Inside top tips to help migrants succeed in Australia.
New Migrants may find that getting an Australian job may be more challenging than they expected.
The first place to start is by tapping into the hidden Australian Job Market. Given that Australia’s economy is made up of small and medium sized businesses (over 70%) many jobs are not advertised visibly.
What are the top tips for New Migrants Finding Australian Jobs?
Write an Australian style CV/resume and cover letter. This is essential. Australian employers generally expect three or four pages with a clear, detailed history of your professional experience.
Most Australian government and public organisations expect job applicants to complete “selection criteria“. Selection criteria describe the qualifications, knowledge, skills, abilities and experience a person requires in order to do a job effectively. They are divided into:
1. essential criteria
2. desirable criteria.
You must meet the essential criteria to be considered for a position because without having the relevant qualifications, knowledge, skills or experience you would not be able to do the job. If you do not meet the essential criteria, you will not be shortlisted for interview.
It is not necessary for you to have the qualifications, knowledge, skills and experience described by the desirable criteria, but your chances of being shortlisted are better if you do. Where there are several applicants who meet the essential criteria, the selection panel will shortlist on the basis of the desirable criteria.
Most new skilled migrants even native English speakers find it difficult to address Australian Selection Criteria correctly. We recommend you find someone to help you or get professional assistance as it will save a lot of time and frustration
Adopt Australian-style interview techniques and approaches. A delicate aspect of this is the need to promote yourself without overselling. Australians don’t take kindly to over-confident or boastful people but you don’t want to undersell yourself either.
When finding an Australian job it is important to understand the relevant employment conditions, law and documentation so you know your rights in the context of what employers offer. More than a quarter of Australian employees work on a casual basis, and casual workers can be especially vulnerable if they don’t know their rights.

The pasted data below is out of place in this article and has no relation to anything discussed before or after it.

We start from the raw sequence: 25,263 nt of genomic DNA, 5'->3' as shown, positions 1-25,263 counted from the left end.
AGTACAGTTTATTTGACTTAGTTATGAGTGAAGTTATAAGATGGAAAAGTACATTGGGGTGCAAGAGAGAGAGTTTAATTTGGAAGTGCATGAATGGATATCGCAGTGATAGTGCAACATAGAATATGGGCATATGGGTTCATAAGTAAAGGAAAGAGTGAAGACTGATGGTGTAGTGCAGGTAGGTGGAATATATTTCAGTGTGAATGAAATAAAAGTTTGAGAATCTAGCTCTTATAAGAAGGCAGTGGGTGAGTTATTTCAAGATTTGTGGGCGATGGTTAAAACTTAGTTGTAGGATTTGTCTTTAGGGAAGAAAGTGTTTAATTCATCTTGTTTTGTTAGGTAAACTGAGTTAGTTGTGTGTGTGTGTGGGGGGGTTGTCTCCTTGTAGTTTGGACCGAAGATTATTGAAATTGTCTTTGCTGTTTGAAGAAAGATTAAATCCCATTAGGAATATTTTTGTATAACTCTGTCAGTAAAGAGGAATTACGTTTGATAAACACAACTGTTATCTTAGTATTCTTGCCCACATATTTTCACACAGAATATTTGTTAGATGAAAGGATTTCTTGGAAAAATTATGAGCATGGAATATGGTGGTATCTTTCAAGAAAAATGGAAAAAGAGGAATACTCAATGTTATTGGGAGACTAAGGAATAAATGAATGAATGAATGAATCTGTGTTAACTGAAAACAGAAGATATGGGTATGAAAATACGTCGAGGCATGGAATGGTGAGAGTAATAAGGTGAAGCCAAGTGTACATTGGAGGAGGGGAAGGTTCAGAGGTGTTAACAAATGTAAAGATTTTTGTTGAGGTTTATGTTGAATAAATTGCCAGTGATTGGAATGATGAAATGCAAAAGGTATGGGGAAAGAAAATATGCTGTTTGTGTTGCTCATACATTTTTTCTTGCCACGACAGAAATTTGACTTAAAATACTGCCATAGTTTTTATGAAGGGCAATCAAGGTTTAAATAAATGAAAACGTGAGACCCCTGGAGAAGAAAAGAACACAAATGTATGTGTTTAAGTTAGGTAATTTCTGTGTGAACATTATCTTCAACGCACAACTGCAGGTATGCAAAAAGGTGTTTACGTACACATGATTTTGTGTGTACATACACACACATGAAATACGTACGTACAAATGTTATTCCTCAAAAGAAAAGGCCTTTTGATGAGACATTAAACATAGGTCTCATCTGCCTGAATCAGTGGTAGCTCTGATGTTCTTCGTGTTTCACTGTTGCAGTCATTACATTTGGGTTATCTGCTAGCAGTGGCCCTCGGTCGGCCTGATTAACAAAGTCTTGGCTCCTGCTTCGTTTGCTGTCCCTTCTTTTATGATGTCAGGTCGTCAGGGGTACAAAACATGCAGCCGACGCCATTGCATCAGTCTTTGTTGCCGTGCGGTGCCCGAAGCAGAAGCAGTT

Gain local experience through volunteering. A comparatively large proportion of Australians do volunteer work to contribute to the community, meet people, learn skills and improve their career opportunities. Volunteering may not be a normal part of your own culture, but it has more benefits than you probably realise. People from all walks of life in Australia including Top Executives consider it an essential part of their culture to volunteer. Many Australians volunteer as a natural part of building their career and to improve their chances of finding an Australian job.
It won’t take you long to notice that taking an interest in sport is a fast lane to the centre of Australian culture. Knowing your footie and cricket is good for networking; it’s a much more potent ice-breaker than the weather, for example. And joining a sports club has many benefits, not least the inexpensive facilities and activities they provide.
We highly recommend finding a local mentor who can give advice and help you stay positive and motivated. They can also act as a referee (likely to carry more weight than a referee from your home country).
Manage your expectations. It typically takes 6-12 months to find a job, and an estimated 50% of skilled migrants accept positions that don’t make use of their highest qualifications. Having the right information about the job market is the surest way to reduce your job-hunting time, and the associated stress and frustration.
The more people you meet the better – Get out and mix with Australian’s who are highly approachable and friendly and you will quickly find yourself on the road to finding an Australian job through networking. The majority of migrants find this the biggest key to success in Australia.